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Bird-watching soars as hobby
Question of the Day
DEAL ISLAND, Md. (AP) — Jim Rapp has one hand on the wheel and the other holding a pair of binoculars as he slowly drives his truck down a gravel drive on the banks of a Chesapeake Bay marsh.
“Do you see that? Right there?” he whispers, excitedly pointing to a black-and-white bird dabbing its beak in the mud. “That’s a black-necked stilt. Wow. Oh, wow!”
Not since the days of John James Audubon have birds gotten so much attention from naturalists. While hunting and fishing are declining in popularity, the old-fashioned act of bird-watching is hot again as people look for outdoor activities that don’t require a lot of equipment or training.
According to the U.S. Fish & Wildlife Service, which tracks wildlife recreation, bird-watching is now a hobby of 47.8 million Americans, with “wildlife watching” up 8 percent from 2000 to 2006. The bird-watching trend grew as both hunting and fishing are declining in popularity, by 4 percent and 12 percent, respectively, over the same period.
More than 20 states have created “birding trails” since 2000 to guide newcomers to good spots to watch fowl. Outfitters that once specialized in hunting expeditions or horseback riding are branching out to offer trips focusing on feathery critters, too.
Mr. Rapp wants to help the Chesapeake region cash in on the trend. A former zookeeper, Mr. Rapp heads Delmarva Low-Impact Tourism Experiences, a nonprofit that aims to boost ecotourism in Delaware, Maryland and Virginia.
At Pocomoke River Canoe Co. in nearby Snow Hill, customers are given laminated pictures of birds in the area to carry along on their paddles.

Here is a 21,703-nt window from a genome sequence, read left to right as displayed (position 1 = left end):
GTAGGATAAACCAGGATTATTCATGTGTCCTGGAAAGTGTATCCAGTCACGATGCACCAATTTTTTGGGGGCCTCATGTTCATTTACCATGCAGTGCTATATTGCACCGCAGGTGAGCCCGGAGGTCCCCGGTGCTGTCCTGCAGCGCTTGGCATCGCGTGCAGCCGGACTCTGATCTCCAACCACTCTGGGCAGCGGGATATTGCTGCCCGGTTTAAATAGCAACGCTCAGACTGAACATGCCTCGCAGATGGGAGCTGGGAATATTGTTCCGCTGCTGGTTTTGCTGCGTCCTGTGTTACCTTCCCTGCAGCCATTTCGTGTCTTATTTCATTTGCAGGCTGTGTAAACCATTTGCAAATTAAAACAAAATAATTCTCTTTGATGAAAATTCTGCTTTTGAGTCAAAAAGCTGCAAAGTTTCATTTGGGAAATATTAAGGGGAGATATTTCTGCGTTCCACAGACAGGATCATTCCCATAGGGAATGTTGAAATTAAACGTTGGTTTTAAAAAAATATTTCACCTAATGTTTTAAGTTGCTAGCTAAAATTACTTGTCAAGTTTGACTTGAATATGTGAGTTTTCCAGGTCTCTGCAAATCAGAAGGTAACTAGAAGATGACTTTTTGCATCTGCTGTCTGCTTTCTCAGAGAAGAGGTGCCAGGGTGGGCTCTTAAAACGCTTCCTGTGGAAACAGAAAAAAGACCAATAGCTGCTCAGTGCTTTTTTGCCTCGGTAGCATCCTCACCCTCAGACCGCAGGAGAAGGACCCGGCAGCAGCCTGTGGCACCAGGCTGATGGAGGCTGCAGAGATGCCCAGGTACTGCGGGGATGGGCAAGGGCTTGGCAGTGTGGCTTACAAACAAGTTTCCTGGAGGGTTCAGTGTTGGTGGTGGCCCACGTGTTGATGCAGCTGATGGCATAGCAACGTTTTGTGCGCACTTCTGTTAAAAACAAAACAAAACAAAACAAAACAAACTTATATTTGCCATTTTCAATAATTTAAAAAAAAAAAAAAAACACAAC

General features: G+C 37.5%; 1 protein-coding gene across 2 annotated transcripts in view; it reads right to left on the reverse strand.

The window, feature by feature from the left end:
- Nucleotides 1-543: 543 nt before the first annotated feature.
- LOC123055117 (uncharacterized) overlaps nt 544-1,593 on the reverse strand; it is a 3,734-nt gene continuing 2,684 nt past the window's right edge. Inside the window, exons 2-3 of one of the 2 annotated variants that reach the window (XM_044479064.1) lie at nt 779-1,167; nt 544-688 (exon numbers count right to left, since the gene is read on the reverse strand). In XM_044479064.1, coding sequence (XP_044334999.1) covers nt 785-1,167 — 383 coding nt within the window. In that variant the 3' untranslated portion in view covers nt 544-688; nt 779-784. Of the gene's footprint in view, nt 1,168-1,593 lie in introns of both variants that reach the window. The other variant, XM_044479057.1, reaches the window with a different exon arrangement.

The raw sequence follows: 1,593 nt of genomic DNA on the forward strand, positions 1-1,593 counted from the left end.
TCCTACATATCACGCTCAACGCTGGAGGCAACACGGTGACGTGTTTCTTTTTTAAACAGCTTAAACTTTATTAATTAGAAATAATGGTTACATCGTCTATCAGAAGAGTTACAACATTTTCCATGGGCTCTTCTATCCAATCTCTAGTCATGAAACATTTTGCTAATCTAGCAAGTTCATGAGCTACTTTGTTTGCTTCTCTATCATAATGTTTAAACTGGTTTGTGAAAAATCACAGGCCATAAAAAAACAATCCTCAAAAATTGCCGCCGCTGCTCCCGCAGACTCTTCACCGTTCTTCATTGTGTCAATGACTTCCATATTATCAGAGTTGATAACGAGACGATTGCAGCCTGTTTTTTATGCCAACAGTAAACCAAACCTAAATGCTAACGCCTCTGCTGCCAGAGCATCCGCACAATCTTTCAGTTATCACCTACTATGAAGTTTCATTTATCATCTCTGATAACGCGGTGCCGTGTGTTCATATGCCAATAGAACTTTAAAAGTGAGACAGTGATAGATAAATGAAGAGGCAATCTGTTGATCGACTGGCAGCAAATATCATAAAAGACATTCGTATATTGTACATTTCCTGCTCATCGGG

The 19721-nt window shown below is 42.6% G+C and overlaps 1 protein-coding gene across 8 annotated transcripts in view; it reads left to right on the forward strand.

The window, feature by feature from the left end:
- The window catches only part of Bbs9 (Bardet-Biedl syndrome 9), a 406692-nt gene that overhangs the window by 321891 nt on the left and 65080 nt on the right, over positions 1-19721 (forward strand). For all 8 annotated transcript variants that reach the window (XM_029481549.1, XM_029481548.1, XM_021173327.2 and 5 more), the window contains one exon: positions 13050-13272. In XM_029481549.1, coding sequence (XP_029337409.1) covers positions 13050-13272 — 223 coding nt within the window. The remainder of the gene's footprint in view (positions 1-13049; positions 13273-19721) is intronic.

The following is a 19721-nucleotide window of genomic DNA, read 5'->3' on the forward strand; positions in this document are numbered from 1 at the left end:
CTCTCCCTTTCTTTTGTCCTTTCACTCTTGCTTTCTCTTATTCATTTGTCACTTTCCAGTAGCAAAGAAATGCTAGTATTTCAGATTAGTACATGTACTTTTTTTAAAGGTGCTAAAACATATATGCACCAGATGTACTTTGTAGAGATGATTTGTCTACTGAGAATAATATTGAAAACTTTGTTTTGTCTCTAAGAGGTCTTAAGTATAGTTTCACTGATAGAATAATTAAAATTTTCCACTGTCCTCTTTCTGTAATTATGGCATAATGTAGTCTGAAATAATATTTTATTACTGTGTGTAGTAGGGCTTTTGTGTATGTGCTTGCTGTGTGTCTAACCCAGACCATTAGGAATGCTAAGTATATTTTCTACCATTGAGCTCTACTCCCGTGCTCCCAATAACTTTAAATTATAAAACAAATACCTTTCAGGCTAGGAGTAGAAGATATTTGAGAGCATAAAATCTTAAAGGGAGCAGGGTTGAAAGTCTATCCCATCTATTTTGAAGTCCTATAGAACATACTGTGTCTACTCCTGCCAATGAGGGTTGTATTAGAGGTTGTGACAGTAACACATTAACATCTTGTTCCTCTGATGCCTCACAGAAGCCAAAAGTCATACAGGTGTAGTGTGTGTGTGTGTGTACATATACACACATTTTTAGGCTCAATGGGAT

“It seems to be growing year by year,” canoe guide Ron Pilling said of bird-watching. Then he boasts, “Almost everyone has seen bald eagles this year. Almost everyone.”
Rich in waterfront woodlands, Maryland certainly has plenty to show birders. But it’s late to the trend of state birding trails, which started in Texas in 2000 and were so popular they inspired birding trails in many other regions.
“Birds are everywhere. You don’t have to go to the Serengeti to see birds. You can see them right in your backyard,” said Nancy Severance, spokeswoman for the New York-based Audubon Society, which promotes habitat protection and birding.
Tourism officials attribute the rise in bird-watching in part to a graying population. Some baby boomers give up hunting because it’s too rigorous; others want to see wildlife in their retirement years but don’t want to take up a new, strenuous hobby.
Birders may not need expensive equipment, but they have money to spend. Americans spent $45 billion observing, feeding and photographing wildlife in 2006, according to the U.S. Fish & Wildlife Service survey. And because the hobby requires no expensive infrastructure, rural towns across the nation are looking to attract birders.
Several counties in Maryland have bird-watching brochures, and Mr. Rapp helped create a guide book of the Eastern Shore several years ago. But he said a Chesapeake region birding trail, complete with roadside markers and multistate promotion, would get even more people interested. And then, they might be more interested in environmental protection.
By Mark Davis
The nation founders, the Lone Star State thrives
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